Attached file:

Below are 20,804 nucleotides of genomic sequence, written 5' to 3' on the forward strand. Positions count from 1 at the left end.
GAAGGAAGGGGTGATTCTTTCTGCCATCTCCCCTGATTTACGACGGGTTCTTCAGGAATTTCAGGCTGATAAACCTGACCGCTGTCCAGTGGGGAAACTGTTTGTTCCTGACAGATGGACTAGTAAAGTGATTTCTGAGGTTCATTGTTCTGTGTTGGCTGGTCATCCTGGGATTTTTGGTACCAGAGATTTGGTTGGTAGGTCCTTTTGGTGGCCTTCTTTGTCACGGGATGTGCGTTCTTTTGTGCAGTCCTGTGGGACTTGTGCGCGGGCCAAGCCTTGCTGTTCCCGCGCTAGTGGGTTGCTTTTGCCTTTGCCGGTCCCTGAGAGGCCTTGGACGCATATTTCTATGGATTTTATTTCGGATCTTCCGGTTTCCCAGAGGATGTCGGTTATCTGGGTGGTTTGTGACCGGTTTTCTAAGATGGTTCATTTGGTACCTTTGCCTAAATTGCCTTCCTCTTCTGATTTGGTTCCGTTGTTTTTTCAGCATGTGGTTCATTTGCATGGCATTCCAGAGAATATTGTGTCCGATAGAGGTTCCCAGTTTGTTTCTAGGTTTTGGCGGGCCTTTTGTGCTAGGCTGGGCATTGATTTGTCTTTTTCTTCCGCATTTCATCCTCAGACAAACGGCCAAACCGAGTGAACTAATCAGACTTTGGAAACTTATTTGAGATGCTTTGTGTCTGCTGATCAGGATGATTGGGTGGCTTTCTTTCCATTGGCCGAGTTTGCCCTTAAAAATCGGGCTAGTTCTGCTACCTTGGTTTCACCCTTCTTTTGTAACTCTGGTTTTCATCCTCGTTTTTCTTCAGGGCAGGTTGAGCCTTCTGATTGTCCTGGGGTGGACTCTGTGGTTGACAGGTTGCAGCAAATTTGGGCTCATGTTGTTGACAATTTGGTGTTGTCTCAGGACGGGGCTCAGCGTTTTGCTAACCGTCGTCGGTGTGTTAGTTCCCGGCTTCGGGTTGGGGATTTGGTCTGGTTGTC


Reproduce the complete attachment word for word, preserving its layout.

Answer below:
Below are 20,804 nucleotides of genomic sequence, written 5' to 3' on the forward strand. Positions count from 1 at the left end.
GAAGGAAGGGGTGATTCTTTCTGCCATCTCCCCTGATTTACGACGGGTTCTTCAGGAATTTCAGGCTGATAAACCTGACCGCTGTCCAGTGGGGAAACTGTTTGTTCCTGACAGATGGACTAGTAAAGTGATTTCTGAGGTTCATTGTTCTGTGTTGGCTGGTCATCCTGGGATTTTTGGTACCAGAGATTTGGTTGGTAGGTCCTTTTGGTGGCCTTCTTTGTCACGGGATGTGCGTTCTTTTGTGCAGTCCTGTGGGACTTGTGCGCGGGCCAAGCCTTGCTGTTCCCGCGCTAGTGGGTTGCTTTTGCCTTTGCCGGTCCCTGAGAGGCCTTGGACGCATATTTCTATGGATTTTATTTCGGATCTTCCGGTTTCCCAGAGGATGTCGGTTATCTGGGTGGTTTGTGACCGGTTTTCTAAGATGGTTCATTTGGTACCTTTGCCTAAATTGCCTTCCTCTTCTGATTTGGTTCCGTTGTTTTTTCAGCATGTGGTTCATTTGCATGGCATTCCAGAGAATATTGTGTCCGATAGAGGTTCCCAGTTTGTTTCTAGGTTTTGGCGGGCCTTTTGTGCTAGGCTGGGCATTGATTTGTCTTTTTCTTCCGCATTTCATCCTCAGACAAACGGCCAAACCGAGTGAACTAATCAGACTTTGGAAACTTATTTGAGATGCTTTGTGTCTGCTGATCAGGATGATTGGGTGGCTTTCTTTCCATTGGCCGAGTTTGCCCTTAAAAATCGGGCTAGTTCTGCTACCTTGGTTTCACCCTTCTTTTGTAACTCTGGTTTTCATCCTCGTTTTTCTTCAGGGCAGGTTGAGCCTTCTGATTGTCCTGGGGTGGACTCTGTGGTTGACAGGTTGCAGCAAATTTGGGCTCATGTTGTTGACAATTTGGTGTTGTCTCAGGACGGGGCTCAGCGTTTTGCTAACCGTCGTCGGTGTGTTAGTTCCCGGCTTCGGGTTGGGGATTTGGTCTGGTTGTC